There is some confusion around New York City’s “trafficking hotline.” But the mess isn’t as dumb and bad as a recent report makes it seem.

Essentially, the hotline was touted by the New York City Police Department as dedicated to helping victims of trafficking. Thing is, it isn’t just dedicated to victims of trafficking. It also takes calls from people trying to reach the city’s Special Victims Division. This unit deals with sex crimes unrelated to sex trafficking. It is also reportedly both understaffed and undertrained.


First Lady Chirlane McCray and Police Commissioner James P. O’Neill introduced the trafficking hotline during a press conference in February last year. “This strategic capability along with the expanded number of professionals will help get resources to young girls and other victims while bringing justice to their traffickers,” McCray said, according to a press release. But as the New York Post reported on Thursday, the phone number might not deliver on its promise to connect victims and their loved ones with a specially trained professional who will help them report a potential sex trafficking crime.

According to the Post, a call to the phone number McCray revealed on a giant poster board during the NYPD Trafficking Hotline press conference did not yield an expert on the issue. “No, this is not the sex-trafficking hotline. How can I help you?” a woman reportedly said when the Post called the number.


When Gizmodo called the same phone number, a woman answered for the “NYPD Hotline.” When I asked which hotline I had reached, she said it was the “NYPD Hotline.” When I asked if it was the trafficking hotline, she said that it was.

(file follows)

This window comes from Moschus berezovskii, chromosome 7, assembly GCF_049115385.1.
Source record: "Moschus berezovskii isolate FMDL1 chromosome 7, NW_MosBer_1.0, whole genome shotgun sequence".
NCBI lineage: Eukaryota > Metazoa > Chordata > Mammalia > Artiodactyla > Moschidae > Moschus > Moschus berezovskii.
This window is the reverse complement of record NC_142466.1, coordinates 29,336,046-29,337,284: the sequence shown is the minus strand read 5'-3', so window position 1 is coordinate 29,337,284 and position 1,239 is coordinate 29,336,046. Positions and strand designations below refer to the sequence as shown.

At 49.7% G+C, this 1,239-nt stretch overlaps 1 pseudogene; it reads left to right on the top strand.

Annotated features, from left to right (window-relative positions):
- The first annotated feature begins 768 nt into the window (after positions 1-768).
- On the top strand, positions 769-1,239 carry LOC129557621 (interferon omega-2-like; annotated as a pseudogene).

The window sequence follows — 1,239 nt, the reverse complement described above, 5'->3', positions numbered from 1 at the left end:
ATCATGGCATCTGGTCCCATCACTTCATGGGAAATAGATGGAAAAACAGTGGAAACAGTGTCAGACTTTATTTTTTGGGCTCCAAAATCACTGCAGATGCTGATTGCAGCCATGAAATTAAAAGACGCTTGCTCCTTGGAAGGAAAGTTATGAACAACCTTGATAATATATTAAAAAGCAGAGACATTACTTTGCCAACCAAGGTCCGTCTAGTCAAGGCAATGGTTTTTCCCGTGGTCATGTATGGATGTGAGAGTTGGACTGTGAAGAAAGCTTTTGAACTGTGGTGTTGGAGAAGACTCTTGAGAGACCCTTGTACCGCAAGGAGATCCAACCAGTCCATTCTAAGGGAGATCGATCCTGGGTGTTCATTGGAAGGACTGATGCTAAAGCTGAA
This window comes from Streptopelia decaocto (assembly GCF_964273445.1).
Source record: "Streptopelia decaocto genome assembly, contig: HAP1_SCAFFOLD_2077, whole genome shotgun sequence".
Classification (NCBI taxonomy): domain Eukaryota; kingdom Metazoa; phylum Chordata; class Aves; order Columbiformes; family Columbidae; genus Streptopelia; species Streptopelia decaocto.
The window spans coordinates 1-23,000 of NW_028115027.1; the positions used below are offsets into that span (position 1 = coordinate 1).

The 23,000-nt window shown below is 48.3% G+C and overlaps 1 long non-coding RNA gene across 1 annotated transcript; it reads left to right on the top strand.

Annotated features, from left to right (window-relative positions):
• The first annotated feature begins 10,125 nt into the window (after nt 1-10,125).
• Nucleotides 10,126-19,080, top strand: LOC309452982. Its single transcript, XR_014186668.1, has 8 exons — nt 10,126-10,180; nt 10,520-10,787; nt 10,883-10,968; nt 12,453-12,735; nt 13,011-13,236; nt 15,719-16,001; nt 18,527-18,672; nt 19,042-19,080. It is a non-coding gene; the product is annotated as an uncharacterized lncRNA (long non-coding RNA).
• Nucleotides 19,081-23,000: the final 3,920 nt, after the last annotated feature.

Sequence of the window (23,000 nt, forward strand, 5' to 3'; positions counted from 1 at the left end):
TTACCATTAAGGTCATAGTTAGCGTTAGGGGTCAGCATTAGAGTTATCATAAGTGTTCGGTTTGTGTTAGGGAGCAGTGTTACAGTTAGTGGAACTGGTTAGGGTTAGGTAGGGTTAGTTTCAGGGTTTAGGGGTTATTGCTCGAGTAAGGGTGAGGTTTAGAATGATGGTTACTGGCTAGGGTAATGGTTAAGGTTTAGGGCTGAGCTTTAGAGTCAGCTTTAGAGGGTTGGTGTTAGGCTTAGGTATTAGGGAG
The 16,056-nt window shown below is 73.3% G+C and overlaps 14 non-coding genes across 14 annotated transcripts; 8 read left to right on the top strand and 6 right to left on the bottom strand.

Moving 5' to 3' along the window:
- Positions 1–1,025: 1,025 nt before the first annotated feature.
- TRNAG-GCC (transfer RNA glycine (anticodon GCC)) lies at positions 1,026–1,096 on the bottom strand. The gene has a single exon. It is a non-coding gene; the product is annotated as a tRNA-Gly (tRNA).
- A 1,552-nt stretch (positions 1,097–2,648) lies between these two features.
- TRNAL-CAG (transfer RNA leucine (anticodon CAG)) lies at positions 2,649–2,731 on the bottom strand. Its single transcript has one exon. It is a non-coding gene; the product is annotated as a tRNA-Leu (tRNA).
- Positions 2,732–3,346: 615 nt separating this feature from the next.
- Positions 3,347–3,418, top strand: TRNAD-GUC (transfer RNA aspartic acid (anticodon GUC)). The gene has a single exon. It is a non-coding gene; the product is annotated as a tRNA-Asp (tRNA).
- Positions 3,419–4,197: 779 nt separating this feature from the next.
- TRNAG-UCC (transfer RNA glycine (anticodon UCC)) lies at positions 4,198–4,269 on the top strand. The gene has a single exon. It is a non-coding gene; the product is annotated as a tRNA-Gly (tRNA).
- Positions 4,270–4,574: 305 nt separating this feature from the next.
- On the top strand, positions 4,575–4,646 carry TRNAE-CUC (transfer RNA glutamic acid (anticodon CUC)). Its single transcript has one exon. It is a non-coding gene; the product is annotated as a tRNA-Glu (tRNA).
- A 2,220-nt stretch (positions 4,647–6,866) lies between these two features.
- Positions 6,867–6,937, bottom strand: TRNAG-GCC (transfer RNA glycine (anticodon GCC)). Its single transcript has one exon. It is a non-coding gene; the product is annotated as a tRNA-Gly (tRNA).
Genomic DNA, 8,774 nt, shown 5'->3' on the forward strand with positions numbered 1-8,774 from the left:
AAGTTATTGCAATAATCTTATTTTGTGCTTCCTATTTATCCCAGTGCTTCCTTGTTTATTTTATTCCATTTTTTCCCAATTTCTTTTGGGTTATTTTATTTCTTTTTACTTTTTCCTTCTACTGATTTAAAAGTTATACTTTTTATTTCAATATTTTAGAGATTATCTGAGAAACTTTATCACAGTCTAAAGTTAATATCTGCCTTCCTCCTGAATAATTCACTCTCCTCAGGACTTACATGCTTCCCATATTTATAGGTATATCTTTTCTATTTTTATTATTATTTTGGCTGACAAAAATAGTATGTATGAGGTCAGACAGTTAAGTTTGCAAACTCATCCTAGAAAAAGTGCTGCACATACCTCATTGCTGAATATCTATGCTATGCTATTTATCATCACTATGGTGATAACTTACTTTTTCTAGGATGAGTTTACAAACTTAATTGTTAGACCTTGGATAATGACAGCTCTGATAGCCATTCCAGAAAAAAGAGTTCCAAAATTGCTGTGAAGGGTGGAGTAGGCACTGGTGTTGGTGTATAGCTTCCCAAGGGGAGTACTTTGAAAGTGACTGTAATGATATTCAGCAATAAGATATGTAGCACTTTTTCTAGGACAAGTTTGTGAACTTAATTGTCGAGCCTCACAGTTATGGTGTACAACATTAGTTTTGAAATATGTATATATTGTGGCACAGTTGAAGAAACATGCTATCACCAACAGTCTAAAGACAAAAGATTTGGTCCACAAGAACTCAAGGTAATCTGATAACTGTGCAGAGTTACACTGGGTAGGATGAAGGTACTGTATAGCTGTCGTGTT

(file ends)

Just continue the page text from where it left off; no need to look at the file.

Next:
However, on the NYPD’s How To Report a Crime page, the department recommends that victims of sexual violence should call its Special Victims Division hotline at the same phone number attached to the Trafficking Hotline—646-610-7272. While the sentiment for a dedicated sex trafficking hotline is a noble one, the execution is seemingly a bit disorganized. A representative from NYPD’s Office of the Deputy Commissioner, Public Information confirmed that the phone number is used for both Special Victims Division and sex trafficking issues. It is crucial not to conflate the two.


The disarray around the hotline comes at a time when lawmakers and government officials are trying to crack down on sex trafficking. It’s an undertaking that has led to the shuttering of classified ads website Backpage and the passage of the Fight Online Sex Trafficking Act (FOSTA) and Stop Enabling Sex Traffickers Act (SESTA). Some experts argue that these efforts will lead to an increase in online censorship and violence against sex workers.

It’s disheartening to see confusion around New York’s trafficking hotline, which is inarguably a valuable tool for victims. Especially as lawmakers continue to conflate sex work with sex trafficking, ruthlessly shutting down websites and passing legislation at the detriment of the former.


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